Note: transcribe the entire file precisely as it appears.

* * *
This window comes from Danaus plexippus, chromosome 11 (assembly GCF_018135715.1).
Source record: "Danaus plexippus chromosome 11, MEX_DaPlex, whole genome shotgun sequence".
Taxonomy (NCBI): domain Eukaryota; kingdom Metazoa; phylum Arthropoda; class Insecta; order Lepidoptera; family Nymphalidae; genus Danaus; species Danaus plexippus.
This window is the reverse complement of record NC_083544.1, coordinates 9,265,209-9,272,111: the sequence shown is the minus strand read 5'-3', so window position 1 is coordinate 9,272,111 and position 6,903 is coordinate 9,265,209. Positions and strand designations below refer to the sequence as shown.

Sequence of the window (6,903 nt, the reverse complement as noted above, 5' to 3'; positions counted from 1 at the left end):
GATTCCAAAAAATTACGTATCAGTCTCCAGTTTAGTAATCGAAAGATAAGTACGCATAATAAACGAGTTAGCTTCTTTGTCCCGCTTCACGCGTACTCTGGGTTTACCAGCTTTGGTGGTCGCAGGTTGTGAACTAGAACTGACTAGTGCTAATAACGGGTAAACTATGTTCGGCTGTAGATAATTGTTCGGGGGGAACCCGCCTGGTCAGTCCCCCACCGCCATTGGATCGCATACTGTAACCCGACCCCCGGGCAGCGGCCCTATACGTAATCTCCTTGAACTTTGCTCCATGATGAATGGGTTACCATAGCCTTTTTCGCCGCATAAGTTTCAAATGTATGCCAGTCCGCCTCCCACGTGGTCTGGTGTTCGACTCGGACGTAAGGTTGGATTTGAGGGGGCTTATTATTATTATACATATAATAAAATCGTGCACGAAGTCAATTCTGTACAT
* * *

This window comes from Danaus plexippus, chromosome 11 (assembly GCF_018135715.1).
Source record: "Danaus plexippus chromosome 11, MEX_DaPlex, whole genome shotgun sequence".
Taxonomy (NCBI): domain Eukaryota; kingdom Metazoa; phylum Arthropoda; class Insecta; order Lepidoptera; family Nymphalidae; genus Danaus; species Danaus plexippus.
This window is the reverse complement of record NC_083544.1, coordinates 9,265,209-9,272,111: the sequence shown is the minus strand read 5'-3', so window position 1 is coordinate 9,272,111 and position 6,903 is coordinate 9,265,209. Positions and strand designations below refer to the sequence as shown.

Sequence of the window (6,903 nt, the reverse complement as noted above, 5' to 3'; positions counted from 1 at the left end):
GATTCCAAAAAATTACGTATCAGTCTCCAGTTTAGTAATCGAAAGATAAGTACGCATAATAAACGAGTTAGCTTCTTTGTCCCGCTTCACGCGTACTCTGGGTTTACCAGCTTTGGTGGTCGCAGGTTGTGAACTAGAACTGACTAGTGCTAATAACGGGTAAACTATGTTCGGCTGTAGATAATTGTTCGGGGGGAACCCGCCTGGTCAGTCCCCCACCGCCATTGGATCGCATACTGTAACCCGACCCCCGGGCAGCGGCCCTATACGTAATCTCCTTGAACTTTGCTCCATGATGAATGGGTTACCATAGCCTTTTTCGCCGCATAAGTTTCAAATGTATGCCAGTCCGCCTCCCACGTGGTCTGGTGTTCGACTCGGACGTAAGGTTGGATTTGAGGGGGCTTATTATTATTATACATATAATAAAATCGTGCACGAAGTCAATTCTGTACAT